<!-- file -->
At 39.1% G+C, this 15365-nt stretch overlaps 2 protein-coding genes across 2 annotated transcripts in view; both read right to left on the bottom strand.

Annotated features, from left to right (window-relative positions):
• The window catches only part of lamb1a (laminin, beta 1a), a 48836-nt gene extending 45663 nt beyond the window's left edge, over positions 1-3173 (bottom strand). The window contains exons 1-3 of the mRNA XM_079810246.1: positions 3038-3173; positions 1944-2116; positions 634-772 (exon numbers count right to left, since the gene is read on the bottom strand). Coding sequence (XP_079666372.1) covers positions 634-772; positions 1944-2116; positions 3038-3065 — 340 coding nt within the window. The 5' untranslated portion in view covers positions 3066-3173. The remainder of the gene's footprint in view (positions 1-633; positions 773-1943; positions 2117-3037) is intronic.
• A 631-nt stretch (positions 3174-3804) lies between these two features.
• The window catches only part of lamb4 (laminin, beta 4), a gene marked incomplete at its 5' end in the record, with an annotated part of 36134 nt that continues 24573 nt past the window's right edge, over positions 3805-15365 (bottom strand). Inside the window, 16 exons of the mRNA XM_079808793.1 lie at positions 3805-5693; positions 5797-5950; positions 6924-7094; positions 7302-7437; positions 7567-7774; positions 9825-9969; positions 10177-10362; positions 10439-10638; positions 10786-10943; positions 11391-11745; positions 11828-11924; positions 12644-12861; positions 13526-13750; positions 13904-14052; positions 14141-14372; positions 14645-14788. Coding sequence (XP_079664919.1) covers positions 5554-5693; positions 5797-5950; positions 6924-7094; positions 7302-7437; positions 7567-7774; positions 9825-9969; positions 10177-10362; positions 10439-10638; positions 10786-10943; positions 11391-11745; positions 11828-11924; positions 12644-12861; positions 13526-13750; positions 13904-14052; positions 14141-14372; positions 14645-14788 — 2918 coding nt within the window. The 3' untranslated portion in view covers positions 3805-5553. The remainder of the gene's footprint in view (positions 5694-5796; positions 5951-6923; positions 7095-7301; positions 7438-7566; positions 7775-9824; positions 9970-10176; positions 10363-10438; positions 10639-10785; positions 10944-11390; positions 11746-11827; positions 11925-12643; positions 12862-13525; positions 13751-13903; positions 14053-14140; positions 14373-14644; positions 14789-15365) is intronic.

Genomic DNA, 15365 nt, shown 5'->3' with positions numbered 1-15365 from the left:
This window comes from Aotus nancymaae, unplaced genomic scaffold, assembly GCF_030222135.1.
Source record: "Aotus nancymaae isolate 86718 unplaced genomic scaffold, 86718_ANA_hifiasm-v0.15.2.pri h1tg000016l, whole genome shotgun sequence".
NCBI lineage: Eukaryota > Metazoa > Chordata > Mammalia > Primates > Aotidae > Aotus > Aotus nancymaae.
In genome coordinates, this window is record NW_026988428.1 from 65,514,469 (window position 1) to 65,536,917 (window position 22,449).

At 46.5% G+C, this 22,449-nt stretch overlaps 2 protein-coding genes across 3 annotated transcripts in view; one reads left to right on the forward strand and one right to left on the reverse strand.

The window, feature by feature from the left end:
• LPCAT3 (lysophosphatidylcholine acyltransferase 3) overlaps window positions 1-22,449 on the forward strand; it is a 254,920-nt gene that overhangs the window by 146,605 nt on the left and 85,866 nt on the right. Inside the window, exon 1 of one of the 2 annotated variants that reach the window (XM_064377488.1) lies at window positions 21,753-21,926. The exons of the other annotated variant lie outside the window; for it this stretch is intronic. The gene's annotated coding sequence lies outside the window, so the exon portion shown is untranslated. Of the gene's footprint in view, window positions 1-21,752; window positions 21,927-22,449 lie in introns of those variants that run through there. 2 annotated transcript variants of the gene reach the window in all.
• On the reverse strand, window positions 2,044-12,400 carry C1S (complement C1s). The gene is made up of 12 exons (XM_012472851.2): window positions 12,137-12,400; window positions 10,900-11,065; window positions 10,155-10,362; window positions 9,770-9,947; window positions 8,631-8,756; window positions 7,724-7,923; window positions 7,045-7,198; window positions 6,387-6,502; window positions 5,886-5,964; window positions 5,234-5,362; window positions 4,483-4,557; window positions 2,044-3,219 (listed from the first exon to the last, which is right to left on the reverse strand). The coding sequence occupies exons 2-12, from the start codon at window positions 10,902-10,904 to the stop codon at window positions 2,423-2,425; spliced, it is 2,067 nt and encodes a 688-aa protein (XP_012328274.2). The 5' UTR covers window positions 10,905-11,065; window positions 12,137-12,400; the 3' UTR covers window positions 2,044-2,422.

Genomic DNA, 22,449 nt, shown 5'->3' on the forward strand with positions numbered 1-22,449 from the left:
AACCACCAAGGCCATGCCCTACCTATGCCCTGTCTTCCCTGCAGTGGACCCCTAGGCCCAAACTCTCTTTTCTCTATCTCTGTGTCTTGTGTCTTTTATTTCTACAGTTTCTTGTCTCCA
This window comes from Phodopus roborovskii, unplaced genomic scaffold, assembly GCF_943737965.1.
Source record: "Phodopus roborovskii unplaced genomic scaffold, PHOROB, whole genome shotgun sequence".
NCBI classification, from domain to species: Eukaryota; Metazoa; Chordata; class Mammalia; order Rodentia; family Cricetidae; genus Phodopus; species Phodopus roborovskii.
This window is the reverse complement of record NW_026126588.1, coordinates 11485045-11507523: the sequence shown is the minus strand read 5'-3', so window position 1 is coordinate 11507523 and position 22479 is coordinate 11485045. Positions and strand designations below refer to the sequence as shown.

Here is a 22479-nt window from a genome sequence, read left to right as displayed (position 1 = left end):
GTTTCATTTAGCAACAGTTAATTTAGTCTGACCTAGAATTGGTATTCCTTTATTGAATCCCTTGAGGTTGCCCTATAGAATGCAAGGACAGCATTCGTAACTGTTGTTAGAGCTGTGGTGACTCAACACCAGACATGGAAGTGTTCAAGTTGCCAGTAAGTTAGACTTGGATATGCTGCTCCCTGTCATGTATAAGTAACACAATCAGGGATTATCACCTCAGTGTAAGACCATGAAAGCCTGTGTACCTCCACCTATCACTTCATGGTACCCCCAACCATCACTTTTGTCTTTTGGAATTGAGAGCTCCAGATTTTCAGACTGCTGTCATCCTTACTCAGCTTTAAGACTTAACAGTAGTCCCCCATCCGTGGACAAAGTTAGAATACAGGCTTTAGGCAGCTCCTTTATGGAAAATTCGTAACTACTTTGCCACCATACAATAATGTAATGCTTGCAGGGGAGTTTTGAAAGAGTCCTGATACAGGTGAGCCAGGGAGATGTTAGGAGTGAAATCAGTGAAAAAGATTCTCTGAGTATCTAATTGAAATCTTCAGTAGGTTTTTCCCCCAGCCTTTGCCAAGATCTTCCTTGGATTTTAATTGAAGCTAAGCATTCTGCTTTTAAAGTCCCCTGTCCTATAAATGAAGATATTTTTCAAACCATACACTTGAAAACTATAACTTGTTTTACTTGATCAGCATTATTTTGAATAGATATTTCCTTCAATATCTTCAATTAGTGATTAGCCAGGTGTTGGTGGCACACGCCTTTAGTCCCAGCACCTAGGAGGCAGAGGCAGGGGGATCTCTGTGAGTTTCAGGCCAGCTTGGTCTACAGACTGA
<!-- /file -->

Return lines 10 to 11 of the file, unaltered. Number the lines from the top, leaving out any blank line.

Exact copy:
In genome coordinates, this window is record NW_026988428.1 from 65,514,469 (window position 1) to 65,536,917 (window position 22,449).

At 46.5% G+C, this 22,449-nt stretch overlaps 2 protein-coding genes across 3 annotated transcripts in view; one reads left to right on the forward strand and one right to left on the reverse strand.